Somehow, in the last five years or so, the entire city of New York has become sponsored, product-placed, and wrapped in logos. In a way, it brings back the wild signage of the nineteenth-century metropolis, which might not be an accident, since the effectiveness of the more subtle electronic promotional strategies of the twentieth century are waning. “Advertising agencies are moving more towards outdoor promotions to make up for what’s been lost in the age of TiVo,” says Stephen Freitas of the Outdoor Advertising Association of America, Inc. But it’s also just a sign that we’re a boomtown again, with scaffolding everywhere, begging to be plastered (those wheat-pasted posters require city permits and permission of the building owner, but that rule is too often skirted.) “You could be walking down any block and probably see eight to twelve ads. In Times Square, it becomes dozens and dozens,” says Irwin Sheftel of billboard company Van Wagner. “I wouldn’t begin to know how to quantify the density of ads in this city.”
What advertisers pay to catch your wandering eye.
(By the month, unless otherwise noted.)
Starbucks coffee sleeves: estimated 12 to 14 cents each.
Street hawking with megaphones: $36 per hour.
Ads on urinals and on the back of stall doors: $100 to $125.
Twenty-inch-by-sixteen-inch gym-locker-room ads: $125.
Bathroom-door ads: $110.
Sidewalk chalking: $150 to $350 per image per day.
Sidewalk ashtrays: $175 per ad unit (there are three per pylon).
Street-lamp banners: $360 per banner.
Handing out flyers: $390 per day per person.
Buses: $500 for an exterior ad; interior ad spaces are $26 each.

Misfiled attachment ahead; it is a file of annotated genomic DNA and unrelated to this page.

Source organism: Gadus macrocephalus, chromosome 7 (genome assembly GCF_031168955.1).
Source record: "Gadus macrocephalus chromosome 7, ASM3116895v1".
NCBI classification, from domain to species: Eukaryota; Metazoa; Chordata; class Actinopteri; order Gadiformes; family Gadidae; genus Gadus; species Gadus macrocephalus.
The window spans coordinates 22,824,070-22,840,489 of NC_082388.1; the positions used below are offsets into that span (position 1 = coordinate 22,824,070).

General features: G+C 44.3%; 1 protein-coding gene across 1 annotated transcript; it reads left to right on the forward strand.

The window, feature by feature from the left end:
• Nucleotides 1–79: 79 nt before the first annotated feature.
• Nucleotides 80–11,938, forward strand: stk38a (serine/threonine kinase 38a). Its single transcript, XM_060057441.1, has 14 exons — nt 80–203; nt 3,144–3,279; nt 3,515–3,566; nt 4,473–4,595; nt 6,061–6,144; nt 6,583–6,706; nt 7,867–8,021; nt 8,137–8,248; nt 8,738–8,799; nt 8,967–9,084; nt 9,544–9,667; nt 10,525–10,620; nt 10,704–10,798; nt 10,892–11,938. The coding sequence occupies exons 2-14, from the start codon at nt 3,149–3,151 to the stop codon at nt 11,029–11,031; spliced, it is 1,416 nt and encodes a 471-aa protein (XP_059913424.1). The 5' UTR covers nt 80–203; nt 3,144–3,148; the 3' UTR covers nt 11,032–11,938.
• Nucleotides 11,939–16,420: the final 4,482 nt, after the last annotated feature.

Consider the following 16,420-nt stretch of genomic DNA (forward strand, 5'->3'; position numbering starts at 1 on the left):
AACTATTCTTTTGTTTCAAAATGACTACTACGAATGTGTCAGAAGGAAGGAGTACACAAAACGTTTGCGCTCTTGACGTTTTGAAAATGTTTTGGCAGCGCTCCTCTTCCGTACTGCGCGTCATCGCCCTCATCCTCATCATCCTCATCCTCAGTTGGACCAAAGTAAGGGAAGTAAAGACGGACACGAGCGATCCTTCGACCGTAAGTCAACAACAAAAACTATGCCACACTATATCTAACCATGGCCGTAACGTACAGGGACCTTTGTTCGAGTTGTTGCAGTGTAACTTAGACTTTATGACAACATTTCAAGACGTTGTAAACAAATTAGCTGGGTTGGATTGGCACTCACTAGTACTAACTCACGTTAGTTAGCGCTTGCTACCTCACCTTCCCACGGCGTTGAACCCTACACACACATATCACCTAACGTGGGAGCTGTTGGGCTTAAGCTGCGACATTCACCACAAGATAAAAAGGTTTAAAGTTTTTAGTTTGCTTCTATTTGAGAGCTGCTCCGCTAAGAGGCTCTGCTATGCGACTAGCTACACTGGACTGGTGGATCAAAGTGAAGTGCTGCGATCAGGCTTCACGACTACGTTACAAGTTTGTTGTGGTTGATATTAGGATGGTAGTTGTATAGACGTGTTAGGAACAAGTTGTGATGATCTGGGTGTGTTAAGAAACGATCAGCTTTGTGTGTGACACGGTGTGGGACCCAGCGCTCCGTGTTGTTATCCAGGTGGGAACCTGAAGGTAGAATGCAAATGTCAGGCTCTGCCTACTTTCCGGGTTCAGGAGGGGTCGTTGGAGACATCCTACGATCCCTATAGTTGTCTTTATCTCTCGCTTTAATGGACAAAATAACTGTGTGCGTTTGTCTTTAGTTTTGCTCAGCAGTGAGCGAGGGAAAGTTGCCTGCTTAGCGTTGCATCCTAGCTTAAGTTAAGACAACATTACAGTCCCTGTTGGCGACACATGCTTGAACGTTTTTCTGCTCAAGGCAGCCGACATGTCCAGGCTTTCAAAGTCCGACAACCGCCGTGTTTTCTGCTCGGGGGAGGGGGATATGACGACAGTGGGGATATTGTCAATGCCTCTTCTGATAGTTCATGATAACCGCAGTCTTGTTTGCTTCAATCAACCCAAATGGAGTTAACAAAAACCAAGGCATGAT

Bus shelters: $1,000 to $5,000 for a standard 69-inch-by-48-inch panel, depending on neighborhood.
Static subway-entrance ads: $3,000.
Spotlight or projection on a building: $4,500 and up per night.
Mobile billboard trucks: $5,000 per 50-hour week.
Wrapped vehicles: $6,500 and up.
Airplanes: $8,500 per flight for skywriting; $1,000 per flight for flying a banner.
Scaffolding broadsides: $9,200 for two to four posters per site in 90 to 120 locations, usually for the two weeks prior to the event being plugged.
Spray-painted faux-graffiti mural: $15,000 and up.
West Side Highway billboard: Around $18,600.
“Tall-wall” vinyl banner on the side of a building: $20,000 to $100,000.
Subway platform: $40,000 to cover 200 stations.
Subway cars: $44,000 to cover 25 percent of a train’s interior ad spaces.
Taxis: Around $45,000 for continuously updating electronic ads on 100 taxis for fifteen minutes per hour (GPS feature targets ads for neighborhoods; new messages can be uploaded remotely).
Kodak’s 1,500-square-foot Times Square moving-images display: $175,000.
Digital subway-entrance ads: $274,000 for six ten-second spots every minute on each of the city’s 80 digital displays.
Marathon naming rights: ING has a three-year, $6 million deal.
Naming rights to the new Jets-Giants stadium: at least a $12 million onetime cost.